Somervell County Master Gardener

After enduring several days of 100-degree heat, the idea of suggesting you get out in your gardens seems to fall a little flat! But as we all know, a gardener’s work is never done. So don those wide brimmed gardening hats, fix a tall glass of cool, refreshing lemonade and let’s get to it.

Vegetables

Many of our spring season vegetables are spent and need to come out. Be sure to compost the plant material as you pull up those not strong enough to hold on until fall. Mix in organic material into the beds, keep moisture available and cover with a good layer of mulch. This will prevent weeds from taking over and get your beds in tiptop shape for your fall gardens. The heat with the moisture will enable the organic material to compost into soil-building humus.

Many plants may be able to survive through the dry, heat, with supplemental water, plenty of mulch and tender loving care and make it through until fall. Many tomatoes will stop setting fruit with the higher temperatures but return to full production come fall. If your tomatoes are leggy, consider tip layering to make new plants. Here’s how from Skip Richter:

“You want to take a section of vine, remove the leaves from it, and then dig a little hole in the ground and bury that tip section of vine. It doesn’t have to be very deep, just a few inches deep is enough.

Place the vine in the trench and cover it with soil. Then water that spot. Tomatoes love to root along the vine and, within a couple of weeks, you’ll start to have roots already growing into the ground. And this new daughter plant or baby plant is ready to go.

At that point you just cut it loose from the mother plant, and then remove the mother plant along with all the mites and diseased leaves and everything, and this is your new star, rooted and ready to go for fall.”

Believe it or not, our attentions do need to start turning toward our fall gardens. By the end of July into early August, we should be planting beans, broccoli, Brussels sprouts, cabbage, cauliflower, peas, potatoes, and winter squash. When planting these veggies in the intense heat of the summer, be sure to provide some sort of shade cloth cover for the tender seedlings as they emerge and to protect them primarily from the intense west sun. Keep shade protection in place until the plants are well mature, and of course, keep them moist and mulched well.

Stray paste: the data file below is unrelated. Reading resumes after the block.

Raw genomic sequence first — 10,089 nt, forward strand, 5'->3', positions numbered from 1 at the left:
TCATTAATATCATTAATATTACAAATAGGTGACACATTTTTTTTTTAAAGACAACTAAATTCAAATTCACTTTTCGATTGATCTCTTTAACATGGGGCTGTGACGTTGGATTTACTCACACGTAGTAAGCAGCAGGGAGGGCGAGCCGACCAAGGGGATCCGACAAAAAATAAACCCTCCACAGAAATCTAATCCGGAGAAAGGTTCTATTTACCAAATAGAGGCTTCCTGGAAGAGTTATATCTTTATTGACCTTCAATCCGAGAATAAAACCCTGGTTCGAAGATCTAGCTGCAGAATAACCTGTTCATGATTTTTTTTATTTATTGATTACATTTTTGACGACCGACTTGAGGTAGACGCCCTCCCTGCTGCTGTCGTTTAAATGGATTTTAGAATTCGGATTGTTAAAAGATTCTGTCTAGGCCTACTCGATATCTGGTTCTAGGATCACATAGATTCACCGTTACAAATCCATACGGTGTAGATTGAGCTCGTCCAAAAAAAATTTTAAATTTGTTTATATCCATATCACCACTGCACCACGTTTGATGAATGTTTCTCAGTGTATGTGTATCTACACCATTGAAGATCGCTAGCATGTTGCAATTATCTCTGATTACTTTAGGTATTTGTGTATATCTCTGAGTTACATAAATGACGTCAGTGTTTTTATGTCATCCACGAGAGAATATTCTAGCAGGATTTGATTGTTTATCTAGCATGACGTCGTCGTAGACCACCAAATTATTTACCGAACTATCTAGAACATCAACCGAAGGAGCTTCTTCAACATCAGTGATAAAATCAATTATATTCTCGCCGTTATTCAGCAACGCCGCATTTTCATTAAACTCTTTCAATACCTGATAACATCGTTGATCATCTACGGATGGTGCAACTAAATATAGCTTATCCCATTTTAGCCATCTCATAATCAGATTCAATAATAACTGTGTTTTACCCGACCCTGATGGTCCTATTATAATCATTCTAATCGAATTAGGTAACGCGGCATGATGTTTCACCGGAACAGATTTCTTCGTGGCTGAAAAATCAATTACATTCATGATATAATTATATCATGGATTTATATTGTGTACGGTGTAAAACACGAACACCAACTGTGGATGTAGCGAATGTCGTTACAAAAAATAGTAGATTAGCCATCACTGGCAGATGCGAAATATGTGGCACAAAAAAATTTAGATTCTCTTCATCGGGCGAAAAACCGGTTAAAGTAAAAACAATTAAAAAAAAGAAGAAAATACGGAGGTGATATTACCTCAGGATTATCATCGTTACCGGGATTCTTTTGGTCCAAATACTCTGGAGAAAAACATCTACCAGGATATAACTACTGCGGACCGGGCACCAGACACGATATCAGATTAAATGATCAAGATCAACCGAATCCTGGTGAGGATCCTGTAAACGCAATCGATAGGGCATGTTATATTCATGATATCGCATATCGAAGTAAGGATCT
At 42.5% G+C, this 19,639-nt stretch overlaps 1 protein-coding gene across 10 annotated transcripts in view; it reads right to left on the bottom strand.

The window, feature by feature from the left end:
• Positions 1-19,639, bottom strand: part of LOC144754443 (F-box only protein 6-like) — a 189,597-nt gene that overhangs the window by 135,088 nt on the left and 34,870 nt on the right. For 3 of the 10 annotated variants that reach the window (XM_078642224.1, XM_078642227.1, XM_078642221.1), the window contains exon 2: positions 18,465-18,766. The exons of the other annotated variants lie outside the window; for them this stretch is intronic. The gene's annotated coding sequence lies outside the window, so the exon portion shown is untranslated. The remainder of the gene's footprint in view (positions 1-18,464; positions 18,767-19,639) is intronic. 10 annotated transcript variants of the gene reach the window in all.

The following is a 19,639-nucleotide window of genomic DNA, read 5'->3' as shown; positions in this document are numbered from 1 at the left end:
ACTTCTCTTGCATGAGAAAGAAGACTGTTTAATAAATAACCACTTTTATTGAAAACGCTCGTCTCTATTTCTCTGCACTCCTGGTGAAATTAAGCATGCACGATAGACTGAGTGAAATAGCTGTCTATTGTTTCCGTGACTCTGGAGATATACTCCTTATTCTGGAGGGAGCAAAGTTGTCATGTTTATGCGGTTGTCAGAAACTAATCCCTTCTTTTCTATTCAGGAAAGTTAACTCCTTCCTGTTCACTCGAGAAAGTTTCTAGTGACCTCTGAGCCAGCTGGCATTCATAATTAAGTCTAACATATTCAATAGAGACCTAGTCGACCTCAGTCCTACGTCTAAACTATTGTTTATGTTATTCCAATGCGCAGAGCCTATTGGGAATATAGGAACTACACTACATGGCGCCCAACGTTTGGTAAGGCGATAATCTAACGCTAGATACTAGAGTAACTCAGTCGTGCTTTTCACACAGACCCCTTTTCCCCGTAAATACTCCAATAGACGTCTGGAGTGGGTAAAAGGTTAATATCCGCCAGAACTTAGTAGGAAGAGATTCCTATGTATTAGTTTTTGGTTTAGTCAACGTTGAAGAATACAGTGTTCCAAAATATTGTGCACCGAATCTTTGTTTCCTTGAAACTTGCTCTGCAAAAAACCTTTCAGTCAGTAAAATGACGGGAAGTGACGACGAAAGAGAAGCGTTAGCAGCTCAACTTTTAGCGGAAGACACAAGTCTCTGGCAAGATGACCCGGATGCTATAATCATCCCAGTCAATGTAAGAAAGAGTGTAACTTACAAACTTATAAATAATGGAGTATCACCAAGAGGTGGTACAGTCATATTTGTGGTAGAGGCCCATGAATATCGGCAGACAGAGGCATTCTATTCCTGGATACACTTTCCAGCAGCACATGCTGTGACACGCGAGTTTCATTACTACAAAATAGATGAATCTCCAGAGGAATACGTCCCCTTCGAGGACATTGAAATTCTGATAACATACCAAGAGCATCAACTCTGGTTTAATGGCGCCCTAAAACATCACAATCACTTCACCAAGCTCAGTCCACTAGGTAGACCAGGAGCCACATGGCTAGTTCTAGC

Perennials and Annuals

Moisture and mulch are again the best bet for keeping your beds in top color. Dead head spent blooms of flowering annuals. A good shearing of tough perennials such as Autumn Sage (Salvia greggii), zexmenia and copper canyon daisies will enable them to put out a flush of new growth for a good fall showing. Remove heat stressed dead and dying leaves and stems to keep plants looking their best.

Trees, Shrubs and Vines

Even the most established plants will benefit from a good thorough soaking every couple of weeks in the absence of rain. Newly (less than a year) planted trees, shrubs and vines, will need a little more attention as their root systems are not fully developed. Be sure to monitor the moisture level and provide supplemental water as needed. Keep the soil moist, but not soggy and of course, maintain the ever important layer of mulch to keep the soil temperature down as well as weeds at bay.

Lawns and Groundcovers

Provide lawns and groundcovers with a good soaking on a weekly basis. Control fire ants in the lawn with mound treatments as opposed to baits, as the ants are foraging less. Be on the lookout for grubworms in the lawns - dead patches of grass that pulls up easily from the roots. Serious infestations (5 or more grubs per square foot of lawn) can be controlled with granular insecticides.

And lastly, don’t forget our flying friends, birds and butterflies. Provide water in the birdbaths and puddlers and keep them cleaned regularly.

Resources:

Texas Gardener Magazine

Doug Welsh’s Texas Gardener Almanac

http://gardeningwithskip.tamu.edu